California teens ages 12-15 can start getting vaccinated for Covid as of May 13, but getting the shot will not be required for attending K-12 public schools in the state, said California Health and Human Services Secretary Dr. Mark Ghaly at a press briefing.
The announcement allows more than two million young people to get vaccinated. Families can start making appointments for their teens online at myturn.ca.gov. Pharmacies are also reconfiguring their websites to accept appointments for young people. Vaccines will also become available at pediatricians’ offices, Federally Qualified Heath Centers, and primary care facilities.
Earlier this month, the state opened up vaccination for anyone aged 16 or older: more than 30 percent of that population has already received at least one dose, according to the California Department of Public Health.
California public schools require numerous vaccinations and boosters for kids attending their campuses. But Ghaly explained that the Pfizer Covid vaccine, which was approved May 10 to be administered to 12-15 year olds, is still under emergency use authorization only, and does not have full Food and Drug Administration approval.
Currently, Pfizer is the only vaccine available to youth ages 12 to 15. Moderna and Johnson and Johnson have not yet submitted their data for approval by the FDA. Moderna announced March 16 that it is testing its vaccine on babies and children under 12.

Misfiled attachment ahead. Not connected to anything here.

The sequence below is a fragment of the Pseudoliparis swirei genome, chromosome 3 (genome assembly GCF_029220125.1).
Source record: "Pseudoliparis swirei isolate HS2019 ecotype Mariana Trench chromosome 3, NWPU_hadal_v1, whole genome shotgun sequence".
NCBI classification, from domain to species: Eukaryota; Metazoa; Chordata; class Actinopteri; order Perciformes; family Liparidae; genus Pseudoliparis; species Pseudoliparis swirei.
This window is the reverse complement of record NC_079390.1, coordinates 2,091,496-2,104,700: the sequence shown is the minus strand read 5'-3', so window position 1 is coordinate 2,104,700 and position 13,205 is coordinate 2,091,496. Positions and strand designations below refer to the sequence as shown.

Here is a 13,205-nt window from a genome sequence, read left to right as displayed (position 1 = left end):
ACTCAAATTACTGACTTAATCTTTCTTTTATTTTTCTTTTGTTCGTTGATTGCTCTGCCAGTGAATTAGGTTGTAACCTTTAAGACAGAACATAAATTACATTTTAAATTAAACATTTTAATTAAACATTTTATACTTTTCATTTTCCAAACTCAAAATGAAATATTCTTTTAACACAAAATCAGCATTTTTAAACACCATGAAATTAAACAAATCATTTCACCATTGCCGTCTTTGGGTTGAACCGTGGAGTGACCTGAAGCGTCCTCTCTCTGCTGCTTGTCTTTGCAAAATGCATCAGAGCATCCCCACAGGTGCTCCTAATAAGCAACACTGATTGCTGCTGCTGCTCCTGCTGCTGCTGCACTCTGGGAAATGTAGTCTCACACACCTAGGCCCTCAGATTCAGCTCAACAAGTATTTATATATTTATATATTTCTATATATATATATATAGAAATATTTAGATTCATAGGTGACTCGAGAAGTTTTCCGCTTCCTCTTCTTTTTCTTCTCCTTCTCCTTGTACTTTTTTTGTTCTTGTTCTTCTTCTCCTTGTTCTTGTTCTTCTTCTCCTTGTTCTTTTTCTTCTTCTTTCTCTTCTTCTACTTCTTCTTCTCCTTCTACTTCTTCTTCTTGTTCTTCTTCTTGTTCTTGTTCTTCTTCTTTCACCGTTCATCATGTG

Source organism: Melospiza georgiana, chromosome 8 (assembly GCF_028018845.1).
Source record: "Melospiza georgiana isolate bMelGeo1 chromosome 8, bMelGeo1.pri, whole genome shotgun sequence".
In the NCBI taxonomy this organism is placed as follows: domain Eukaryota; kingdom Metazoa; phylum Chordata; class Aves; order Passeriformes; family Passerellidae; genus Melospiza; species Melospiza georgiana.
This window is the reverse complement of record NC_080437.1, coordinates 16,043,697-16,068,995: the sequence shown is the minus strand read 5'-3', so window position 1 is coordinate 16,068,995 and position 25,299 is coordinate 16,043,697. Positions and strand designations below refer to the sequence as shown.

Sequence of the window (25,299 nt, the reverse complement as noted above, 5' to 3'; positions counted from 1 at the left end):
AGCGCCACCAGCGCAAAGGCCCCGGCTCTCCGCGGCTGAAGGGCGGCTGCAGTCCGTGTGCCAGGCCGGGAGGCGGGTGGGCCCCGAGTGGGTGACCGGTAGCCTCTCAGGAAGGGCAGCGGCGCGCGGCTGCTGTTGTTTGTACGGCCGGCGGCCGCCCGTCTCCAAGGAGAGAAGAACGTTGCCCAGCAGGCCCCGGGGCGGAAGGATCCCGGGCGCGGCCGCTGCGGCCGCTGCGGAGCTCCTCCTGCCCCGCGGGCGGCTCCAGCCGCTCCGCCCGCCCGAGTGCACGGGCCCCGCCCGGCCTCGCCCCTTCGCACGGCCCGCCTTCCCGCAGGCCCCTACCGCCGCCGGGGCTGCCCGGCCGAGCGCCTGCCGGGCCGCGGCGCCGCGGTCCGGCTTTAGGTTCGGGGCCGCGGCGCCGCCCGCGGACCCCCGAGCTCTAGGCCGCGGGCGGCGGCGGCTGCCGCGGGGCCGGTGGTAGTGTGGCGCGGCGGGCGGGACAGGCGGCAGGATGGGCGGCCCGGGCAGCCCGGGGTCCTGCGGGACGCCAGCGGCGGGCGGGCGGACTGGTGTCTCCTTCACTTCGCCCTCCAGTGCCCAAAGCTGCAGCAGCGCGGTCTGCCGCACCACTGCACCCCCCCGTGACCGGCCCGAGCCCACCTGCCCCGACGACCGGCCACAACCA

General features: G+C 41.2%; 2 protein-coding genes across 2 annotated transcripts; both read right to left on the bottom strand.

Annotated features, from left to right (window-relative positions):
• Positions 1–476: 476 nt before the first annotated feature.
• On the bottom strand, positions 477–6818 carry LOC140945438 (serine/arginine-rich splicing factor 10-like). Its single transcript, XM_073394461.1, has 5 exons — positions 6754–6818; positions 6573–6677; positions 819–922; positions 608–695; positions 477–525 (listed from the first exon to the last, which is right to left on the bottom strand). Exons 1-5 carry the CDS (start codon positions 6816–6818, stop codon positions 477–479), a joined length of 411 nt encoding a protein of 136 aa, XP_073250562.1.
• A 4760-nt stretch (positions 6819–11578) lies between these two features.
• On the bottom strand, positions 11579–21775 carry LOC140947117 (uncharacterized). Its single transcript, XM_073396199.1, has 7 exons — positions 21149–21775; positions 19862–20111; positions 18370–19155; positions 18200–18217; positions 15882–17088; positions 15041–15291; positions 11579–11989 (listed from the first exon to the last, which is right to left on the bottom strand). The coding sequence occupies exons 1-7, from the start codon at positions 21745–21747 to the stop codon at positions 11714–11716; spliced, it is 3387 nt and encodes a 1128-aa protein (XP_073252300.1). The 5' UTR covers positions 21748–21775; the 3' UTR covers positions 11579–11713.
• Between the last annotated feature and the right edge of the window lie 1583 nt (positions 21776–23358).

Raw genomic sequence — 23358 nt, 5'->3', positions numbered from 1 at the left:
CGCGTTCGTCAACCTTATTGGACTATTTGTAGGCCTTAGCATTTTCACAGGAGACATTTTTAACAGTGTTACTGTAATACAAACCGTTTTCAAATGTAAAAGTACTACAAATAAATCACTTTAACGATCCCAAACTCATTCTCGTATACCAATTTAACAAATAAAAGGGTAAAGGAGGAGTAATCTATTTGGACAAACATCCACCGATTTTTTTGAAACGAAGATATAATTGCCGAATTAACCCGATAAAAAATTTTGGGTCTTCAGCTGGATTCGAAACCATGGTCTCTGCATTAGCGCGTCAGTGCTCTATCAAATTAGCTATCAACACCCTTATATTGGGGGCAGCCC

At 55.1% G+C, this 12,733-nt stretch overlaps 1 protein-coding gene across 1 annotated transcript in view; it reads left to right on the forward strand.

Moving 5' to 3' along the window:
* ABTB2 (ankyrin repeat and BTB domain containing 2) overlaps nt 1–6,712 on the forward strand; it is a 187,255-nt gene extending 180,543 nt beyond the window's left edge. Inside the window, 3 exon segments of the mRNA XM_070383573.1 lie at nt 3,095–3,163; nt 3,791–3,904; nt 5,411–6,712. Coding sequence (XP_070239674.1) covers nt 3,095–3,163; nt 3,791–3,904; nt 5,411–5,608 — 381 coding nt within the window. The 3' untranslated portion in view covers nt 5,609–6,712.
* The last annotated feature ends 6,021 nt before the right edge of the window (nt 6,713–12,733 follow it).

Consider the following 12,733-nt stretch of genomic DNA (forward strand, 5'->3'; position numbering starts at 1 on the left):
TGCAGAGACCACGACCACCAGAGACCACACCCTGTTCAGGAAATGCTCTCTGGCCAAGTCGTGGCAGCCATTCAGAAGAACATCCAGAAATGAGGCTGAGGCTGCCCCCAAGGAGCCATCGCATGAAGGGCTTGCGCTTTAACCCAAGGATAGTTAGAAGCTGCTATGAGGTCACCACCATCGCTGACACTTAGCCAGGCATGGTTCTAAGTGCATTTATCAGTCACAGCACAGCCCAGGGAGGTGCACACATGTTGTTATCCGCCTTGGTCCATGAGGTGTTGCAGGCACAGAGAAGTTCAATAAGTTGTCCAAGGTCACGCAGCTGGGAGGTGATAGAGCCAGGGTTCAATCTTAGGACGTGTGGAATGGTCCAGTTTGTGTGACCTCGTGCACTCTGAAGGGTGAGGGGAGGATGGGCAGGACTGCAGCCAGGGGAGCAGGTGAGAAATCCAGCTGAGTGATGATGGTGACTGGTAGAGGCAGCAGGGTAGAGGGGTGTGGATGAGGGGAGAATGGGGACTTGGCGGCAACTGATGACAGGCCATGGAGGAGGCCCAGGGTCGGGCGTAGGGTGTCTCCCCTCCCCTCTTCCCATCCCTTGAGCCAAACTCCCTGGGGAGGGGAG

The UC system and the CSU system announced April 22 they are mandating students and faculty to be fully vaccinated against Covid before attending classes on campus.
Ghaly noted that young people who have been vaccinated may experience some side effects like fatigue, fever, headache, much like what some adults experience. More significant side effects, such as severe disease or death, are extremely rare, he said.
“Young people have shouldered a significant burden throughout Covid. They have been denied certain activities, certain milestones, certain important events,” said Ghaly.
“They have shouldered additional degrees of anxiety and depression and other mental health, and hehavioral Health impacts.”
“We can now provide, with a certain degree of confidence, protection to those young people to start to resume activities, visit more with friends visit with families and friends. It’s a tremendous opportunity for that group to sort of experience that sense of normalcy that they have been missing,” said Ghaly.
Dr. Erica Pan, state epidemiologist at the CDPH, noted that California has reached almost 62 percent herd immunity, and the addition of teens will go far in reaching the goal of 75 to 80 percent herd immunity.
“We want to continue to improve. If we look around the world, we can see that we are still very vulnerable,” she said, referring to mutant variants — more lethal than the original virus and possibly immune to current vaccines — spreading across the globe.
“Every shot matters,” she said, noting that Covid is increasingly showing up in younger people who have been hospitalized and died from the infection.
The state is partnering with social media influencers, pediatricians, schools, teachers, churches, and other trusted messengers to get information out to younger people about the benefits of being vaccinated. Peer to peer engagement is important, said Pan, noting that promotoras and other community health workers will be engaged in getting the message about vaccines out to children and their parents.
Children between the ages of 12 and 15 will need parental consent to obtain the Covid vaccine, said Ghaly, noting that exceptions will be made for emancipated youth. Myturn.ca.gov will have a mechanism allowing parents to provide written consent online so that they don’t have to accompany their children for vaccine shots.
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